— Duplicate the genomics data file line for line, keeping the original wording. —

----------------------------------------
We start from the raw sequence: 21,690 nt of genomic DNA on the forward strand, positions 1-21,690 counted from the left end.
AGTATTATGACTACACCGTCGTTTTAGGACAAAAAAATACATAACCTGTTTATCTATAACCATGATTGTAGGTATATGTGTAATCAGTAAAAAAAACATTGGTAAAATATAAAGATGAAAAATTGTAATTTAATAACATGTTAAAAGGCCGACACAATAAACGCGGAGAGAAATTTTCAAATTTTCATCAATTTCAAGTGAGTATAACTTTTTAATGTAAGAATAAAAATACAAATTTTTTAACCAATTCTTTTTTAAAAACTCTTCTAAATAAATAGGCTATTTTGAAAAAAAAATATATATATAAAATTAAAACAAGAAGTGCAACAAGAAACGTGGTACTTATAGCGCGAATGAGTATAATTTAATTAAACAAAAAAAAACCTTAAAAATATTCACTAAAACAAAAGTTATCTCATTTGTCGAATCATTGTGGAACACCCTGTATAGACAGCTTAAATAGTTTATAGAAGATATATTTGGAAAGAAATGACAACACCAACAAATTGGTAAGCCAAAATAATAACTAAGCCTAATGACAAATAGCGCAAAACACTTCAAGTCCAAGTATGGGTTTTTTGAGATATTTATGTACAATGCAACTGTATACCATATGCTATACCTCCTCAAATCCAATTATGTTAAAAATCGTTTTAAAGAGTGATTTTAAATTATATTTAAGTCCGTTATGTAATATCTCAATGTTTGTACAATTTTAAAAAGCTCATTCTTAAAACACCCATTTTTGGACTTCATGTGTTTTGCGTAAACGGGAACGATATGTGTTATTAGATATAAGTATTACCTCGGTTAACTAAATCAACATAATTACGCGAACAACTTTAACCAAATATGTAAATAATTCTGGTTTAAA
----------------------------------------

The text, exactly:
We start from the raw sequence: 21,690 nt of genomic DNA on the forward strand, positions 1-21,690 counted from the left end.
AGTATTATGACTACACCGTCGTTTTAGGACAAAAAAATACATAACCTGTTTATCTATAACCATGATTGTAGGTATATGTGTAATCAGTAAAAAAAACATTGGTAAAATATAAAGATGAAAAATTGTAATTTAATAACATGTTAAAAGGCCGACACAATAAACGCGGAGAGAAATTTTCAAATTTTCATCAATTTCAAGTGAGTATAACTTTTTAATGTAAGAATAAAAATACAAATTTTTTAACCAATTCTTTTTTAAAAACTCTTCTAAATAAATAGGCTATTTTGAAAAAAAAATATATATATAAAATTAAAACAAGAAGTGCAACAAGAAACGTGGTACTTATAGCGCGAATGAGTATAATTTAATTAAACAAAAAAAAACCTTAAAAATATTCACTAAAACAAAAGTTATCTCATTTGTCGAATCATTGTGGAACACCCTGTATAGACAGCTTAAATAGTTTATAGAAGATATATTTGGAAAGAAATGACAACACCAACAAATTGGTAAGCCAAAATAATAACTAAGCCTAATGACAAATAGCGCAAAACACTTCAAGTCCAAGTATGGGTTTTTTGAGATATTTATGTACAATGCAACTGTATACCATATGCTATACCTCCTCAAATCCAATTATGTTAAAAATCGTTTTAAAGAGTGATTTTAAATTATATTTAAGTCCGTTATGTAATATCTCAATGTTTGTACAATTTTAAAAAGCTCATTCTTAAAACACCCATTTTTGGACTTCATGTGTTTTGCGTAAACGGGAACGATATGTGTTATTAGATATAAGTATTACCTCGGTTAACTAAATCAACATAATTACGCGAACAACTTTAACCAAATATGTAAATAATTCTGGTTTAAA